Implantation of a vagus nerve stimulator is remarkably safe compared with all other operations done for epilepsy, and the incidence of vocal cord paralysis is small in all reports, including this one.3,4 A complication of vocal cord paralysis does not exclude the possibility of improved seizure control, and patients who benefit from their stimulation may consider vocal cord paralysis, while undoubtedly disturbing, to be worth the price. But the cost of permanent vocal cord paralysis for patients who have no improvement in seizure control must be especially disheartening. It is incumbent on surgeons to minimize this risk in all patients.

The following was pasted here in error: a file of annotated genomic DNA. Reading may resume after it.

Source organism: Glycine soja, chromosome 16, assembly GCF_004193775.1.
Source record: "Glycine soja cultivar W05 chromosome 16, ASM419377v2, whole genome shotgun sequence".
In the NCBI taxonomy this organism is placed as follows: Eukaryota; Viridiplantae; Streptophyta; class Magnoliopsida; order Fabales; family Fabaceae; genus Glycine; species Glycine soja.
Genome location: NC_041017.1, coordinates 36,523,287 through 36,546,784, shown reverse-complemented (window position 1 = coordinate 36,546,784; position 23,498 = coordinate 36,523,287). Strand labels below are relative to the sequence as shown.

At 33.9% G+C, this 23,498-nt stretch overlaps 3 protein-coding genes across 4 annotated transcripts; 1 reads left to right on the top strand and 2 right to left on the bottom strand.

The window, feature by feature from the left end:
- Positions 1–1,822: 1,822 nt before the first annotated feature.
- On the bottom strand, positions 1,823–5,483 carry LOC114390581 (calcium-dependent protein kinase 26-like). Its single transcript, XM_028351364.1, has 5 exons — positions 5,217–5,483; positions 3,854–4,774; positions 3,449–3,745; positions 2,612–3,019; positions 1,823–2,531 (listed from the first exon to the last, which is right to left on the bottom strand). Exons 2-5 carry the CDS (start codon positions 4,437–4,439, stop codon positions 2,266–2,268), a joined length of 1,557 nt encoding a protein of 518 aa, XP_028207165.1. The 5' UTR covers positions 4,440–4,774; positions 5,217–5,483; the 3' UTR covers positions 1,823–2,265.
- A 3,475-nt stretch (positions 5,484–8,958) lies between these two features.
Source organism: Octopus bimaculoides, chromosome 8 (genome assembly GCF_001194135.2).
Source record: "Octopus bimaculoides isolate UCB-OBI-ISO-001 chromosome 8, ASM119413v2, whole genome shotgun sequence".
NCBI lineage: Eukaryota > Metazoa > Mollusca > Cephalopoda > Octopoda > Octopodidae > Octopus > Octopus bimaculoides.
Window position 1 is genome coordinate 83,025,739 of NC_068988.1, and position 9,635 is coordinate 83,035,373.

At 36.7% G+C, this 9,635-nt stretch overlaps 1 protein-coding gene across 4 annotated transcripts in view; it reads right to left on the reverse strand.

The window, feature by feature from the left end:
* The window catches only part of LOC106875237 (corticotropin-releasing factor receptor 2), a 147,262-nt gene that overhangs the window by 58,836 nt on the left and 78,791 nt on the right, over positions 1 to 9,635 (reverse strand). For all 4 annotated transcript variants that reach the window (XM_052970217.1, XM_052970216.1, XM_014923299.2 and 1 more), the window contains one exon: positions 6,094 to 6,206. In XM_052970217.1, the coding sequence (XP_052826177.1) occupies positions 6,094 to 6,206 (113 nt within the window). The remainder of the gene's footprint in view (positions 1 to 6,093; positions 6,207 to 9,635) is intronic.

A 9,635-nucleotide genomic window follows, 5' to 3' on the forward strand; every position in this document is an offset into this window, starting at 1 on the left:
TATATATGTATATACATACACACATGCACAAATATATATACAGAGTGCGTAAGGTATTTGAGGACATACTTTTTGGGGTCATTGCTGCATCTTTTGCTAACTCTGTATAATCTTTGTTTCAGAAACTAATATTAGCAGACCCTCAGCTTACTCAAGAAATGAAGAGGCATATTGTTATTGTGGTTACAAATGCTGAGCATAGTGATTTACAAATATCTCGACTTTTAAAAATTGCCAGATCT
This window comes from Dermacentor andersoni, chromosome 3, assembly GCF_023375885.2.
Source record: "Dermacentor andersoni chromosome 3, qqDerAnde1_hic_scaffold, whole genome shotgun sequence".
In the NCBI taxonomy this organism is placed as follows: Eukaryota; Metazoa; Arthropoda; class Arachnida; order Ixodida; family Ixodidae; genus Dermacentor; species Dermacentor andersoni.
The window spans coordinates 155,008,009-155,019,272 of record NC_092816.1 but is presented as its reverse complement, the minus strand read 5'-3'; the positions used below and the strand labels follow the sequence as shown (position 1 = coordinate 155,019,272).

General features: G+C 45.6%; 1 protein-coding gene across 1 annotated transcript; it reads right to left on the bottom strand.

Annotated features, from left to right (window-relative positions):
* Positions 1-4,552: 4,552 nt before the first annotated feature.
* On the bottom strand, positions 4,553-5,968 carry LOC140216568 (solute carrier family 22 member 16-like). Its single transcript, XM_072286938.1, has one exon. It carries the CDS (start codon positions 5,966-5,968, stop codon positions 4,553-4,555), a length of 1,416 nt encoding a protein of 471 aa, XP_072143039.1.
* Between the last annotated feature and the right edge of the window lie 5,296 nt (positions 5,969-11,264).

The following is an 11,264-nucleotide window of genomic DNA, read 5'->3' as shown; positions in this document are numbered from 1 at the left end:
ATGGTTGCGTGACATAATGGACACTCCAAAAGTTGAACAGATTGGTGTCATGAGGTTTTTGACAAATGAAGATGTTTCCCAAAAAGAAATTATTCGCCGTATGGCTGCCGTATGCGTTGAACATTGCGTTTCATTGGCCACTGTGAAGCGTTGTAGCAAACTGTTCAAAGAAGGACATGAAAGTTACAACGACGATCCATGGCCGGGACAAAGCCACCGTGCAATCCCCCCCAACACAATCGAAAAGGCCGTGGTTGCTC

Conclusions

Implantation of vagus nerve stimulators with leads having 2-mm inner-diameter coils in patients 18 years of age and older was associated with vocal cord paralysis at almost twice the rate as occurred with 3-mm inner-diameter coils: 0.51% versus 0.26%. The risk of vocal cord paralysis is directly related to patient age at implantation. We argue that the 2-mm coils are more rigid than the 3-mm coils given their difference in radius of curvature, and this difference in rigidity, combined with the greater difficulty in attaching smaller stiffer coils to the vagus nerve, increases the risk of injury. Vocal cord paralysis is a rare but very serious complication, and every reasonable precaution should be made to avoid it in every patient.

Acknowledgment

We gratefully acknowledge Cyberonics Inc., particularly Clinton Wright, for providing the data, which made this report possible.

Author Contributions